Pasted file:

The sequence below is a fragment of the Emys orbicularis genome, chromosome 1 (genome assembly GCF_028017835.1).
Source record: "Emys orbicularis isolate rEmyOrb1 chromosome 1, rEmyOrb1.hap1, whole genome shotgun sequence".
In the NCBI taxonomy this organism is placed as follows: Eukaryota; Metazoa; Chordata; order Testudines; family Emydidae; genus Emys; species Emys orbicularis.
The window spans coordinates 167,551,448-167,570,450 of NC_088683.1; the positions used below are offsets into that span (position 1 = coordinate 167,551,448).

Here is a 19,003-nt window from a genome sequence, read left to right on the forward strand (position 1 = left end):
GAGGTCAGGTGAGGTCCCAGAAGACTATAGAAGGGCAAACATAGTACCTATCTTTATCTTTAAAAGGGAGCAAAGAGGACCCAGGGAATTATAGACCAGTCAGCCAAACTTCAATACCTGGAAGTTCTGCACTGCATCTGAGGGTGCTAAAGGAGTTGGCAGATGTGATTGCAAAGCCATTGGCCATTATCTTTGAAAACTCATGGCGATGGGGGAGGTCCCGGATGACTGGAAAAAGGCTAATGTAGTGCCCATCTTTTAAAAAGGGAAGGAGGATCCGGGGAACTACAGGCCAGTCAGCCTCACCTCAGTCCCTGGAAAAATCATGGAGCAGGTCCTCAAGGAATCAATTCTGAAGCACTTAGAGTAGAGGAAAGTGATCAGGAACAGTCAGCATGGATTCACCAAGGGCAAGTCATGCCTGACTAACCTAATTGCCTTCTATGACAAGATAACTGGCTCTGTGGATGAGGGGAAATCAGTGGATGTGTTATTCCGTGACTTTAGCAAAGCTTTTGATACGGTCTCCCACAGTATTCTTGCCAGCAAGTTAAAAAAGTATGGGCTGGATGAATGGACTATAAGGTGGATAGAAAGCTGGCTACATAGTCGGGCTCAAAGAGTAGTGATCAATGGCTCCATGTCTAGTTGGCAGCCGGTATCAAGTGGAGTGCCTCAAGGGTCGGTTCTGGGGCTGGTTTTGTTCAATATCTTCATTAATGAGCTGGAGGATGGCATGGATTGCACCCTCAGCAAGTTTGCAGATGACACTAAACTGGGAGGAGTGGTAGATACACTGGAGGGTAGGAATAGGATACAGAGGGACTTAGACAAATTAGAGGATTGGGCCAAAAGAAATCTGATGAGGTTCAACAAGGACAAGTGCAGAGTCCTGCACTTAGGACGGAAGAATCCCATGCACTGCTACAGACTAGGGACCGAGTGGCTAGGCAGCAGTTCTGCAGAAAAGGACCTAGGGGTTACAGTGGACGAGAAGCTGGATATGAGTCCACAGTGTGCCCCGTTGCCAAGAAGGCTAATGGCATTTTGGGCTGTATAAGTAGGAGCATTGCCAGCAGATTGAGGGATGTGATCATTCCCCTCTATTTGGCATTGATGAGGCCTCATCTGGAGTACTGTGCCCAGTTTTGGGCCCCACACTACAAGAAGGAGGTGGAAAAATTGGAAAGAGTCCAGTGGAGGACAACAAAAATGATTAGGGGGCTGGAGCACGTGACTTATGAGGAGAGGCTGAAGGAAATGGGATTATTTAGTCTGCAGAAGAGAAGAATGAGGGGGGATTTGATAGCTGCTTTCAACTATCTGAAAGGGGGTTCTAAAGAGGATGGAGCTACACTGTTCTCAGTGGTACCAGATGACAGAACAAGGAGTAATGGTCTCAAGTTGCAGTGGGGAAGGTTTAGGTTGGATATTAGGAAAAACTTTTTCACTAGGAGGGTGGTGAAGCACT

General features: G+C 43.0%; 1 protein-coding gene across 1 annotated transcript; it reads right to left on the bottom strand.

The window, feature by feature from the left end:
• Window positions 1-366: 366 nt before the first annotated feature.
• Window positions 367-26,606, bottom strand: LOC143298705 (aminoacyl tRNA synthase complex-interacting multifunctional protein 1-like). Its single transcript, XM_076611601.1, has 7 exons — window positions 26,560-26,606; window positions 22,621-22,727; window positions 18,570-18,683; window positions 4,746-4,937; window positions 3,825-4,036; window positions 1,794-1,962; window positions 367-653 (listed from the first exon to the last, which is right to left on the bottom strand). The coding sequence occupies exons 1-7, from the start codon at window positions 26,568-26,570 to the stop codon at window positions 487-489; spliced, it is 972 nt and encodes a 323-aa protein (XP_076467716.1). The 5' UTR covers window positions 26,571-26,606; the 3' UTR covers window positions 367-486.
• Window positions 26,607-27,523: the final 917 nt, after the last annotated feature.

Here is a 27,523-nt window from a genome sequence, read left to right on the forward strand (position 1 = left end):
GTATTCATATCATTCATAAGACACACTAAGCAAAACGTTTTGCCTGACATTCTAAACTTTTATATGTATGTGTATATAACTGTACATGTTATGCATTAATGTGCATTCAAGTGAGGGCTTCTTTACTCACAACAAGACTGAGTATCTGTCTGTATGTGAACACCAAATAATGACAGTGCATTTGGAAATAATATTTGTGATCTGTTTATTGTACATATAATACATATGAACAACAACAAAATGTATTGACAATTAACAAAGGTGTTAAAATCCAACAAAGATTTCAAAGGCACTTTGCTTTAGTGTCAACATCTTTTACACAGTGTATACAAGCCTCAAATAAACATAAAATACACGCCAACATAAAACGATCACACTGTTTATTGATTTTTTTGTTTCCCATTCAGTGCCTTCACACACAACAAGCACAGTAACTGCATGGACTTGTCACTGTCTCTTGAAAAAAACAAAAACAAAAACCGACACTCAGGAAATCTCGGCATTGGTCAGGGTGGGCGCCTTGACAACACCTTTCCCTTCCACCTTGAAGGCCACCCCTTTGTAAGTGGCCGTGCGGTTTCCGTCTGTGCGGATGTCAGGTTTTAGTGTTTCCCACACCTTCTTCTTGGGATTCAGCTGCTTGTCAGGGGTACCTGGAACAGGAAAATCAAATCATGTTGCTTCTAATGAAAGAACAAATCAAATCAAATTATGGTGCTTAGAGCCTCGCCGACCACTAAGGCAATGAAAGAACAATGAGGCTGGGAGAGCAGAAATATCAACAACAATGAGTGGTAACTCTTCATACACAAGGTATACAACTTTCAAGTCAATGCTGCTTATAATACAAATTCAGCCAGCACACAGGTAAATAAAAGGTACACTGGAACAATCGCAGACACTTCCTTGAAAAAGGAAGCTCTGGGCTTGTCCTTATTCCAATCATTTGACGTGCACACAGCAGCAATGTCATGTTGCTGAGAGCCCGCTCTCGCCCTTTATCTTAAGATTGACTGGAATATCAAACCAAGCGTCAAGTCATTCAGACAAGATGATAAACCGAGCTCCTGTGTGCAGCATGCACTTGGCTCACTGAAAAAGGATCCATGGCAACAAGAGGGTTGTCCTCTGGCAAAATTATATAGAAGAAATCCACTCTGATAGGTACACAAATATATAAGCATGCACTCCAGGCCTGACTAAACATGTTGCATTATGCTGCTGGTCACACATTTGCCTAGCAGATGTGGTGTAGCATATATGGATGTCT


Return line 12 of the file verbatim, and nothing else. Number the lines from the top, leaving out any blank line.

Here is a 27,523-nt window from a genome sequence, read left to right on the forward strand (position 1 = left end):